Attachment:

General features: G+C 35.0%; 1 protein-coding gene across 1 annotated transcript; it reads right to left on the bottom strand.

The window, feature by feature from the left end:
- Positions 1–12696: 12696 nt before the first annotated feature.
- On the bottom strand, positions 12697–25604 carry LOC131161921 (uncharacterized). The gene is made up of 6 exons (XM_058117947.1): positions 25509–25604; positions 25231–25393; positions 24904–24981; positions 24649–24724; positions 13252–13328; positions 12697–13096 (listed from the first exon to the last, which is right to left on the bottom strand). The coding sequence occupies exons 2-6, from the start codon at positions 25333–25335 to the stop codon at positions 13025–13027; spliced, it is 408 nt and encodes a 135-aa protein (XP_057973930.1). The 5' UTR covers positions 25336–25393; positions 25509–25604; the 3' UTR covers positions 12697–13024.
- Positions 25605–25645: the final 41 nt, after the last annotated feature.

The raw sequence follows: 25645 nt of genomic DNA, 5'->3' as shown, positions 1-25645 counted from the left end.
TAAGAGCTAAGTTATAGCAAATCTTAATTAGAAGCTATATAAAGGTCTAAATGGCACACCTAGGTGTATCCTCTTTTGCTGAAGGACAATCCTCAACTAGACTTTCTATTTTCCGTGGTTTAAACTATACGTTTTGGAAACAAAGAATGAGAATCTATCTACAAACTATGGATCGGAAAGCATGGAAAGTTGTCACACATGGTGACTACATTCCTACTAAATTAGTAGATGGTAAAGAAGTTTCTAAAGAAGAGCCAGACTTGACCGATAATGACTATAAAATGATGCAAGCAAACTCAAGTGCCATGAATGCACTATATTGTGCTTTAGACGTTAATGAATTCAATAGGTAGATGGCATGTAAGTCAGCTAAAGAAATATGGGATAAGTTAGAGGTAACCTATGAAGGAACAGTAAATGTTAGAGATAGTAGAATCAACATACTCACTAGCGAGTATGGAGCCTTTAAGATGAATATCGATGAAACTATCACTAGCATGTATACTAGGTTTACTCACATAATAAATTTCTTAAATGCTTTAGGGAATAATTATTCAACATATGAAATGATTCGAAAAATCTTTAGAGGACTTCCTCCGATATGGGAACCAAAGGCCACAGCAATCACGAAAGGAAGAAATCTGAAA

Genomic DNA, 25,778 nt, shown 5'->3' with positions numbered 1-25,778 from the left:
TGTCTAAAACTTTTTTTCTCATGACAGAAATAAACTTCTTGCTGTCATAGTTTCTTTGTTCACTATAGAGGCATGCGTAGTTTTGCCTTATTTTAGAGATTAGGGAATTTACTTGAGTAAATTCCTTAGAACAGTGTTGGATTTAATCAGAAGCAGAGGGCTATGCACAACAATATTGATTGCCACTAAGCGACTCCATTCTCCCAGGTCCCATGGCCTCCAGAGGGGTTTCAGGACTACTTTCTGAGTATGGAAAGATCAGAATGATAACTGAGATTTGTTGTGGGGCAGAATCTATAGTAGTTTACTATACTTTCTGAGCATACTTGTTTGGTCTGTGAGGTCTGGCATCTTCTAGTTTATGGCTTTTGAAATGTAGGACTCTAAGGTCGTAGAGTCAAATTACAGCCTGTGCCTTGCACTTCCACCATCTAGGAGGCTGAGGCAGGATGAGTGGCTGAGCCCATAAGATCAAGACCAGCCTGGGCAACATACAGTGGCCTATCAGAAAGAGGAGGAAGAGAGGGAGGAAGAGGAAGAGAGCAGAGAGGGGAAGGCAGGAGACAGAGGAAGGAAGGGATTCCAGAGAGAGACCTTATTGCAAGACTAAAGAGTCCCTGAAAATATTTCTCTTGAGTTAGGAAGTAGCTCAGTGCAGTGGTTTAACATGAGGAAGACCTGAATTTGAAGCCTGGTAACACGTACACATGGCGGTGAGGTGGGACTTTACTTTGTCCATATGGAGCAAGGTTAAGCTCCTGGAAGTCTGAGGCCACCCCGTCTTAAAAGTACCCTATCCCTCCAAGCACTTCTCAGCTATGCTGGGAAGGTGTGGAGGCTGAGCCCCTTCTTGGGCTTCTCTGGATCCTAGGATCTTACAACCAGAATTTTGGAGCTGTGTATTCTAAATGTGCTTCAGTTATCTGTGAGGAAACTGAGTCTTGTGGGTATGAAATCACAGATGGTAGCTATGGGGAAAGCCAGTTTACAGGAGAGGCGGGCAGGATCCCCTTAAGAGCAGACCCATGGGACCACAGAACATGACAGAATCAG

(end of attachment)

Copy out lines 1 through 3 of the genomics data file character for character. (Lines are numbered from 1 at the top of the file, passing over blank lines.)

General features: G+C 35.0%; 1 protein-coding gene across 1 annotated transcript; it reads right to left on the bottom strand.

The window, feature by feature from the left end:
- Positions 1–12696: 12696 nt before the first annotated feature.